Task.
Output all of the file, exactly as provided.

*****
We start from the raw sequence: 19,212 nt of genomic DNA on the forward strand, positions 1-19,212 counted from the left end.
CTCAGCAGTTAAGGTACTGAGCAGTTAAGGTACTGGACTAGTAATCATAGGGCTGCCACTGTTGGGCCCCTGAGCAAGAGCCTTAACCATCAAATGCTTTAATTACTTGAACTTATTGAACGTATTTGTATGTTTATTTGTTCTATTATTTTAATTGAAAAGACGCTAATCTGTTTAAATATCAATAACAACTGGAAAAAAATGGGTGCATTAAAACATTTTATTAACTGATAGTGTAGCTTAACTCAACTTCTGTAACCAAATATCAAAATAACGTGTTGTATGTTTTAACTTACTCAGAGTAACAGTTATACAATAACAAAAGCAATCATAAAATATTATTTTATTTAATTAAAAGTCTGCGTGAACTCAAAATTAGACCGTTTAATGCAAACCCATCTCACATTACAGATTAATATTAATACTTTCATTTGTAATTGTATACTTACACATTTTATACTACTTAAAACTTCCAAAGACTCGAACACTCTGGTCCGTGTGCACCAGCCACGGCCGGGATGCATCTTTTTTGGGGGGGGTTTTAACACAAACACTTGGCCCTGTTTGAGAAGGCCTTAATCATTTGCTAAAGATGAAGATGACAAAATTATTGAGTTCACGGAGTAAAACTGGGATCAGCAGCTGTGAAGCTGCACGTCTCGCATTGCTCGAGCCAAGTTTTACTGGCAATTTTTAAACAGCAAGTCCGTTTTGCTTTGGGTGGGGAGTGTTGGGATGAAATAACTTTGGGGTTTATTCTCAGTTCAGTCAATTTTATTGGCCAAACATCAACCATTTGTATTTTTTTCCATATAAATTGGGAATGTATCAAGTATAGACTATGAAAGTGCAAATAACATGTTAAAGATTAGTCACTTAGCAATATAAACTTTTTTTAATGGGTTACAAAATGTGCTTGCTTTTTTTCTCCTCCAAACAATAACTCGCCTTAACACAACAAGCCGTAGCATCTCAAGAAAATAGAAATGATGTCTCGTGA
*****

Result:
We start from the raw sequence: 19,212 nt of genomic DNA on the forward strand, positions 1-19,212 counted from the left end.
CTCAGCAGTTAAGGTACTGAGCAGTTAAGGTACTGGACTAGTAATCATAGGGCTGCCACTGTTGGGCCCCTGAGCAAGAGCCTTAACCATCAAATGCTTTAATTACTTGAACTTATTGAACGTATTTGTATGTTTATTTGTTCTATTATTTTAATTGAAAAGACGCTAATCTGTTTAAATATCAATAACAACTGGAAAAAAATGGGTGCATTAAAACATTTTATTAACTGATAGTGTAGCTTAACTCAACTTCTGTAACCAAATATCAAAATAACGTGTTGTATGTTTTAACTTACTCAGAGTAACAGTTATACAATAACAAAAGCAATCATAAAATATTATTTTATTTAATTAAAAGTCTGCGTGAACTCAAAATTAGACCGTTTAATGCAAACCCATCTCACATTACAGATTAATATTAATACTTTCATTTGTAATTGTATACTTACACATTTTATACTACTTAAAACTTCCAAAGACTCGAACACTCTGGTCCGTGTGCACCAGCCACGGCCGGGATGCATCTTTTTTGGGGGGGGTTTTAACACAAACACTTGGCCCTGTTTGAGAAGGCCTTAATCATTTGCTAAAGATGAAGATGACAAAATTATTGAGTTCACGGAGTAAAACTGGGATCAGCAGCTGTGAAGCTGCACGTCTCGCATTGCTCGAGCCAAGTTTTACTGGCAATTTTTAAACAGCAAGTCCGTTTTGCTTTGGGTGGGGAGTGTTGGGATGAAATAACTTTGGGGTTTATTCTCAGTTCAGTCAATTTTATTGGCCAAACATCAACCATTTGTATTTTTTTCCATATAAATTGGGAATGTATCAAGTATAGACTATGAAAGTGCAAATAACATGTTAAAGATTAGTCACTTAGCAATATAAACTTTTTTTAATGGGTTACAAAATGTGCTTGCTTTTTTTCTCCTCCAAACAATAACTCGCCTTAACACAACAAGCCGTAGCATCTCAAGAAAATAGAAATGATGTCTCGTGA